Mark Reynier made a name for himself resurrecting Bruichladdich, now he’s working on something very special at Waterford Distillery in Ireland.
Never one to really care what others think, Reynier rebuilt Bruichladdich his own way, building upon the knowledge he attained during his tenure as a wine merchant. Never before did we see as many wine finished and matured whiskies, and never before did we see a distillery embrace the concept of terroir in the way Bruichladdich did.
After Bruichladdich was sold to Rémy Cointreau in 2012, Reynier could no longer see himself being part of the future of his company. Reynier voted against the take-over, but his vote alone wasn’t enough. So he left. “It’s too painful,” Reynier once said about returning to his former home. “I find it hard to forgive and forget.”
Some years later Reynier made his way back onto the whisky scene. In 2014 he bought a former Guinness Brewery in Waterford, a modest city in southeast Ireland. Within a year he converted the brewery into a distillery, and Waterford Distillery was born.
His philosophy on terroir plays a much MUCH bigger role in his new Irish venture. At Waterford Distillery he wants to highlight different types of barley and the soil on which they’ve grown. To do this, they’ve contracted 46 local farmers to grow barley for them on 19 different types of soil.
The barley from every farm is distilled in batches, separate from the harvest of other farms. This essentially leads to Waterford producing over 40 types (the six organic farms are distilled together) of new make spirit. It is an impressive operation. I wrote about it in length a couple of days ago. You should read it.
Reynier was kind enough to sit down and talk in-depth about Waterford Distillery. Outspoken, inspired and with a chip on his shoulder. He is once again ready to take on the rest of the whisky world.
Barley is king at Waterford. But there’s more to making whisky. Why emphasize so much on barley?
“I mean, why not? Barley, yeast and water, what more is there to it? Waterford is 210 miles further south from Islay, which is why we’re here. It’s a milder climate and a much better place to grow barley. [Former Bruichladdich-manager] Duncan McGillivray once told me that the best barley he’s ever seen came from this part of Ireland. That always stayed in my mind.
At Islay you’ve a short growing season fraught with difficulties. Whereas here you’ve got a normal season. So it’s much easier to get good quality barley on a regular basis here. The downside is that no barley farmer has really bothered to try very hard. And with two customers, Pernod Ricard or Diageo, they had a ready market all the time. It’s only been about yield, not about quality.
Now where saying that it is about quality. We want the right protein levels in our barley, and that means you can’t just go around whacking down industrial volumes of nitrate, because that raises the protein levels, and that fucks up our mash filter and reduces the yields of alcohol. We need the farmers to actually farm.
It’s an educational thing. We entertain them here regularly. It’s about agronomy. Sure, you need to fertilize, but the main point is that if you do it at the right time, you need less volume. You use a lot less if you do it at the right time. Which gives you as a farmer a greater margin. But try explaining that to someone who has been told to increase volume to get more pay.”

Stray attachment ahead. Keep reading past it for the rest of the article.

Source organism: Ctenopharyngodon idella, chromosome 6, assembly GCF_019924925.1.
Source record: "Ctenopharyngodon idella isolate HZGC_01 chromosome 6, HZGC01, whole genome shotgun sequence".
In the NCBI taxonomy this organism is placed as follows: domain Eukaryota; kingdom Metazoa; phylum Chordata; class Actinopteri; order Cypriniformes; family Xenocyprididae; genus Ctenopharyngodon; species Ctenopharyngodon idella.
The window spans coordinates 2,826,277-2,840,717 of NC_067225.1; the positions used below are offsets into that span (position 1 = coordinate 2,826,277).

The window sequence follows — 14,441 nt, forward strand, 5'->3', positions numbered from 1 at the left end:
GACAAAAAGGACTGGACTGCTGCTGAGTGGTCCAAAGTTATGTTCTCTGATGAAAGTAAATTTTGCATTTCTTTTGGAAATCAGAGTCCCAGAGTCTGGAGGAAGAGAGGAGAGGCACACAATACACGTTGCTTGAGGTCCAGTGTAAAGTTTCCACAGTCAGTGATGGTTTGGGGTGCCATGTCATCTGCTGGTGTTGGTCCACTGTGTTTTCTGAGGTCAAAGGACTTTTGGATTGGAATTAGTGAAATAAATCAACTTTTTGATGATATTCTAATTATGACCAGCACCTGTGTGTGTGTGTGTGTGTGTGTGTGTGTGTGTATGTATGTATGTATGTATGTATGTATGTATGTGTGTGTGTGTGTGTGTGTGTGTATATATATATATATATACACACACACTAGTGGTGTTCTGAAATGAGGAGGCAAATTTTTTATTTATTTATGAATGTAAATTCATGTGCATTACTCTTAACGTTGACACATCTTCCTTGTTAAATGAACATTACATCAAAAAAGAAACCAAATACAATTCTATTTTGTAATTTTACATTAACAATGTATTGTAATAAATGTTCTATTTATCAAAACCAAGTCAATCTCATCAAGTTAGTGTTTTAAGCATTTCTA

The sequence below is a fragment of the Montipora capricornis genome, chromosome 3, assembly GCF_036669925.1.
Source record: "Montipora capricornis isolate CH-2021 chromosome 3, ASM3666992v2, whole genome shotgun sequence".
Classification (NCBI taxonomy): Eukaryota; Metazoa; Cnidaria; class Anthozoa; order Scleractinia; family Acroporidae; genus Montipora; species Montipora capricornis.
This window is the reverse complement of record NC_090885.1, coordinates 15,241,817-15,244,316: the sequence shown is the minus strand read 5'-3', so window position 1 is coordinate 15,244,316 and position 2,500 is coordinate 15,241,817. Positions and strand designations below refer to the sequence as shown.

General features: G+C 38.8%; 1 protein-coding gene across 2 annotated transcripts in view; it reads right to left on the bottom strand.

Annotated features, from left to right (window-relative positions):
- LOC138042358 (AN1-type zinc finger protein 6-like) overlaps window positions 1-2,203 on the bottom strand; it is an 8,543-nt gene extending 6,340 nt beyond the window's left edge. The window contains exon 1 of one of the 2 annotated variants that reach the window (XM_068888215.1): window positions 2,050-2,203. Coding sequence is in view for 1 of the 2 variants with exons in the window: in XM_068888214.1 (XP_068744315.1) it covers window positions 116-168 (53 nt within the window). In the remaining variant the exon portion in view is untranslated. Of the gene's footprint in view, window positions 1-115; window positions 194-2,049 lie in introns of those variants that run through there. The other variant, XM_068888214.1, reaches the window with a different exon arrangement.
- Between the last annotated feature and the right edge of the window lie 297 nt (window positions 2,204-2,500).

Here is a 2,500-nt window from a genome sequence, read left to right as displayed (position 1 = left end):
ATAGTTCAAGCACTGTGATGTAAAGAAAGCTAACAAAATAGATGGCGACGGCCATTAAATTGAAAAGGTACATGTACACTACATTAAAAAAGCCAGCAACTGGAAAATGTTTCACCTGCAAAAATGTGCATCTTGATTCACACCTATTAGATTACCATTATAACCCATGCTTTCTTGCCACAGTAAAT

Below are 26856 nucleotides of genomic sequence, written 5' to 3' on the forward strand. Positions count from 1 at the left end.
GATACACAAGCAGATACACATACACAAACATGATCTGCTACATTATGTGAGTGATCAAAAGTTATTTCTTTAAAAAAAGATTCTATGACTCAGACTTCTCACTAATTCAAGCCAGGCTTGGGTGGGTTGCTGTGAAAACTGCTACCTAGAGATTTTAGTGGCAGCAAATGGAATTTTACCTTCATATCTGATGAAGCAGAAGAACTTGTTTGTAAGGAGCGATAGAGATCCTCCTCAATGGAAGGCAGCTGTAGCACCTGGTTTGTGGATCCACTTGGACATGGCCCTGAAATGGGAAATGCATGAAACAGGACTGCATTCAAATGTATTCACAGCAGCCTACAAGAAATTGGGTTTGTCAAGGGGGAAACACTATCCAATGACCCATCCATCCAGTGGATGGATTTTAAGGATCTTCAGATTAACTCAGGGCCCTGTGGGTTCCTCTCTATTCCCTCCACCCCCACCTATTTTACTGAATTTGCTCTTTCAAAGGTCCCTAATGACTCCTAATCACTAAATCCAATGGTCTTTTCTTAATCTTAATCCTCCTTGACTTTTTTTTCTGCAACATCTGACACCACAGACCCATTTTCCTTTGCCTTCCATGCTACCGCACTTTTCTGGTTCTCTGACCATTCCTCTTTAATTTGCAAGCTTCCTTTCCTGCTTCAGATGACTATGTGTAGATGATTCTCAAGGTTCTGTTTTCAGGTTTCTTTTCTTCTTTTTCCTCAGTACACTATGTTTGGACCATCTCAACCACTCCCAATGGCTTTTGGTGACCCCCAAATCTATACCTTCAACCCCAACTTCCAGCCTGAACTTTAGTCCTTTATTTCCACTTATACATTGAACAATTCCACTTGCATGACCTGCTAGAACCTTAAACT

What barley types do you distil at Waterford? That seems quite an important choice to me. However, on Waterford’s website only the soil types are specified, not the barley types.
“The varieties are less important at the moment than the terroir. That’s partly because of the varieties available here in Ireland, which goes back to the duopoly of Pernod Ricard and Diageo. And they’ve got very little to do with flavour.
By this time next year we will be able to definitively proof the relevance of terroir. Something which has been apocryphal until now. We know it’s established in the wine world. But as far as whisky is concerned, terroir is folklore. It doesn’t exist. We would beg to differ.
People say: barley is barley. But it isn’t! It’s a bloody grass! If you put roses against a wall where it is nice and sunny they’ll grow wonderfully and flower beautifully. Now put them on a north facing slope, and they won’t grow at all. Gardening is terroir. Farming is just big gardening.”
You can taste the difference in the different new makes you produce. Isn’t that all the evidence you need?
“It is, to people like you and me. But the trouble is that the Diageo’s of this world like to poo-poo it with their power and might. You’ll see in magazines: ‘There’s no scientific evidence to prove that terroir matters or that barley varieties matter’. It drives me up the walls. Normally the spokesman is doctor Somebody, someone who looks authoritative and has worked in production for years. But actually you find out it’s some joker with a white coat in some distillery somewhere.
The problem is that the statement is true. There is no scientific evidence. No one has done it. Because all the research is based on how to make whisky quicker and cheaper. Not how to make it better. Partly because the technology hasn’t existed until now. A mass spectrometer has existed for some time, but the sensitivity is much greater than before.
You can link it with sensory perception. Not only do you have a map of the flavour compounds of the spirit in question, but you can also match it to the sensory perception by putting one map on top of the other. Therefore working out what gives you which flavours. This has not been done before. Cork University has the equipment, and together with an American scientist where going to prove once and for all that terroir matters.”
There’s a movement putting a lot of importance on yeast, believing that some of the great flavour from whisky past stems from the different yeast varieties used back then. What do you think about that?